I understand why: the target represents the Bad Guy they're going to have to shoot, and they don't want to get that close. I ask how close they think they'll be when they realize they have no choice but to shoot. The light goes on, but they still don't like it.

I'm a big fan of contact drills. Hand on the target, rock back, draw, and shoot. One step back, establish a two-hand grip, and shoot again.
What do I miss about Texas? Most of the food, some of the people, absolutely none of the weather.
kb5ujm
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Joined: Sat Apr 16, 2022 10:26 pm
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Good afternoon all,

The use of the SIRT pistol was an eye-opener for my wife. My instructor had me draw present and fire as soon as the threat was detected. He aggressively and quite realistically represented a threat using multiple stimulant, such as sometimes he would shout at me sometimes he would come up from behind and just grab me sometimes he would make a noise from across the room. That was the most realistic I think because when he was presenting a threat across the room I wasn’t sure where my wife was. During the discussion I explained that my plan is to communicate. Such as “where are you? Yelling for her knowing that she’s going to respond if she can. The biggest thing is and most important is you’ve got to assess the situation to avoid, or at least do everything you can to reduce, collateral damage. He said that was a smart move and to have plans in place between her and I what to do regarding one another as we both carry kind of a quote engagement plan” and my wife was surprised that I was able to, shall we say, put the round in the “zone of influence” effectively. It was only until I could demonstrate a consistency in that ability that he felt comfortable in saying you know what, I think I don’t mind putting my name to this. It’s not like he just did it, it took convincing of him. Which, honestly, is the right thing to do for any instructor. I remember him saying “Robert you shoot better than some people who can see, and you have more weapons proficiency than some people who can see.” He did expressed some concern as to whether my ability would try to convince other blind people or visually impaired people to actively join the community as not everyone is going to have the skill. This being said, I don’t think it’s appropriate for us to leave these would be positive contributors to the firearms community out just because of fear of Unknown. We love the firearms community whether it be for recreation, hunting, and understand the necessity of use of firearms and self-defense, and being honest, I love the Community because people have given me a chance. Why should these other blind or visually impaired people be denied that opportunity? Luck, training, environment, sure probably. I’m not arrogant to believe that it would go that smoothly in a real world situation. Having had a friend who actually was in a real life self-defense incident I’ve listen to his testimony as well as read several cases of police self-defense situations. (I am a criminal defense attorney) but these were not my clients. Your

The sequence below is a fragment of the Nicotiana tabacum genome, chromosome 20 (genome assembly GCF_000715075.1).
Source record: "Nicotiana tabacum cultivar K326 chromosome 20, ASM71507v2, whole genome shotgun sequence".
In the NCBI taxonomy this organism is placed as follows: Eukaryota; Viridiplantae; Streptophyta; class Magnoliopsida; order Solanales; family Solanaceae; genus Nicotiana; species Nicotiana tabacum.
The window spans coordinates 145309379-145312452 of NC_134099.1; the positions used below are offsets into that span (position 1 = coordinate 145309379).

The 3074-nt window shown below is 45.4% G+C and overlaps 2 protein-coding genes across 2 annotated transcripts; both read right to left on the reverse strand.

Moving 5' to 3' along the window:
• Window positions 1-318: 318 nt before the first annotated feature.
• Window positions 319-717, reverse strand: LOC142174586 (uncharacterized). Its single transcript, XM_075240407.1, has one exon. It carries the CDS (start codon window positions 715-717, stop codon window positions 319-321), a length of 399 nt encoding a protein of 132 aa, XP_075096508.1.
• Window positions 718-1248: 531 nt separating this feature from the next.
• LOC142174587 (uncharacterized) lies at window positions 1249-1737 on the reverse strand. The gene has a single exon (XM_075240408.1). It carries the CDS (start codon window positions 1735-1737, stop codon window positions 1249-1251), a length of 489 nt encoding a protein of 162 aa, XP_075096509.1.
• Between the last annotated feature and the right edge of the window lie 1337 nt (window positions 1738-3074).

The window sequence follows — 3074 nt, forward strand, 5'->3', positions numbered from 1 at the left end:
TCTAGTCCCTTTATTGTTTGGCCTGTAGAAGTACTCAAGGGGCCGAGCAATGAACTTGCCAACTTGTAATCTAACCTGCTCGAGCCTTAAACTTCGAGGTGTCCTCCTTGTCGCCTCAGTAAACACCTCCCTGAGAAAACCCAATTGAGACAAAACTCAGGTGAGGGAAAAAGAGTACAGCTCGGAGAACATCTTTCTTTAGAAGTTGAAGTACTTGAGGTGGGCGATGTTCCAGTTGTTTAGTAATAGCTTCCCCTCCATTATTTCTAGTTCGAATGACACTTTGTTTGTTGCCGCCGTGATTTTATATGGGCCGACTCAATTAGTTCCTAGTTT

contact drill sounds interesting.

In terms of the mall, as I understand that Steve really wants me to address it. OK, here goes. When a blind person or visually impaired person makes that decision, and I will use blind is that’s where I have the perspective from, it would be no different between a blind person deciding to engage or not engage or a sighted person deciding to engage or not engage. As I’m sure you both understand, an instructor believing that they would be held liable for certifying an individual that truly passed both the written exam, and the shooting proficiency, it’s just not the way it works. The liability rests with the license holder. No one else. They alone are responsible for their actions. So I completely understand and have given a great deal of thought into not only my personal ability to mitigate risk, but also the advice and counsel that I give when I teach this class. At the end of the day I don’t want someone walking out of there saying Rob told me to do this and such. I want them to say my instructor prepared me to make a decision that was appropriate for the situation.